It is intended that adherence to a code of practice should ensure good practice by business when dealing with consumers. Only codes that regulate the conduct of members will be approved. For example, a code may contain a redress mechanism or a complaints procedure. A code might also include sector-specific criteria. The OFT will be able to encourage the making and use of such codes of practice that it considers will safeguard and promote the interests of consumers.

The clause clarifies the OFT's powers. It was uncertain whether such powers existed under the Fair Trading Act 1973, which is to be repealed by schedule 26, because that legislation was stated in very general terms. The new regime attempts to build on it and will benefit consumers and business alike. It will make it easier for consumers to find reliable businesses. Good codes of practice are sometimes more effective at solving consumers' problems than recourse to law. Businesses will gain a marketing advantage from OFT approval. It will also help good businesses to distinguish themselves from rogues.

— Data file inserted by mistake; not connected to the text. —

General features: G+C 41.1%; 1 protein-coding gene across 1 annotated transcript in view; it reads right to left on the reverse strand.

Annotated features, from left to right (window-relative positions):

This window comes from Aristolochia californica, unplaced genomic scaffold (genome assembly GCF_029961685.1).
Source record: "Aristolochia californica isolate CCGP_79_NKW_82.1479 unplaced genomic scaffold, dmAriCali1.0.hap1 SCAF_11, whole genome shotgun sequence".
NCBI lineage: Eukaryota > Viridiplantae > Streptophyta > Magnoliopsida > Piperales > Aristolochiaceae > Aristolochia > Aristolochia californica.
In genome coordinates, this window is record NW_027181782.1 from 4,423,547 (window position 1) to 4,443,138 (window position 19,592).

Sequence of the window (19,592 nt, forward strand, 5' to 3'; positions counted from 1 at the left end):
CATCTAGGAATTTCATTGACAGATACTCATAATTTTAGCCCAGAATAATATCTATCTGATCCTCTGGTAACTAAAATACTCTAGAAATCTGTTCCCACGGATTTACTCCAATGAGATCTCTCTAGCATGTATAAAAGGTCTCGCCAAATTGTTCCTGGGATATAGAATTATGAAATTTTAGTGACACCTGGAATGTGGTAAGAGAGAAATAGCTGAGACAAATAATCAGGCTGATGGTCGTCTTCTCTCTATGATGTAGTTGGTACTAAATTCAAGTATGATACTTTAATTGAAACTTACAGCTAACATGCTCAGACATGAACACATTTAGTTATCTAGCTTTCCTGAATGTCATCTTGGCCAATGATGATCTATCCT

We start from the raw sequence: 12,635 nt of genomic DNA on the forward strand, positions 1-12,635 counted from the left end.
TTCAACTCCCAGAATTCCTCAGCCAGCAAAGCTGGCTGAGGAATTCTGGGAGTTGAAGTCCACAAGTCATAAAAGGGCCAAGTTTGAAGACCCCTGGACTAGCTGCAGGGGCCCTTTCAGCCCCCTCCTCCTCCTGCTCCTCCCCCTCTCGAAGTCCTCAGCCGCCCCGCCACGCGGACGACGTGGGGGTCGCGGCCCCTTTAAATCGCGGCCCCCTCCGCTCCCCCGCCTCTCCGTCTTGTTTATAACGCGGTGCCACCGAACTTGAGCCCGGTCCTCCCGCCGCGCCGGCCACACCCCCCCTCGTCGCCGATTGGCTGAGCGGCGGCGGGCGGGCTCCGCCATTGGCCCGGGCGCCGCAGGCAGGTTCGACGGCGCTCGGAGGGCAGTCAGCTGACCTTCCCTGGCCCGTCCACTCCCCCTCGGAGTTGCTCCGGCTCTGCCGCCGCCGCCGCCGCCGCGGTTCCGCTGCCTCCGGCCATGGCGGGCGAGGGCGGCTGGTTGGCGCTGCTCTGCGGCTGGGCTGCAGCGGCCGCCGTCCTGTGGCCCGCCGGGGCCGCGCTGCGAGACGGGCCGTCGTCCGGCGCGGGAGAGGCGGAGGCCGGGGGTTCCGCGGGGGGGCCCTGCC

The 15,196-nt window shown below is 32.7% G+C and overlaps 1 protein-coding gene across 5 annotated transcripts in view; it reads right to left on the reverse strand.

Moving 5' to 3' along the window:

Self-regulation can be a viable alternative to statutory regulation. It is sometimes better for protecting consumers, as legislation can be inflexible and difficult to change. Codes, however, can be changed quickly in response to new unfair business practices that are detrimental to consumers. Regulation can impose unnecessary bureaucracy and additional costs upon business, with the knock-on effect for consumers of increased prices.

With an effective marketing campaign on the value of codes, we believe that businesses in most sectors will want to sign up to approved codes, or to set up codes where they do not exist. We want to enable the widest possible range of businesses to join, including small local firms. The provision will, therefore, allow a range of organisations to be code sponsors, such as local authorities, chambers of commerce, registered charities and the promoters or landlords of shopping centres. Businesses will not have to belong to a trade association to gain the right to use a logo. That will make it easier for small businesses to find a suitable point of entry.

It is time for a new, effective codes of practice

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regime that benefits both consumers and business. I therefore commend the clause to the Committee.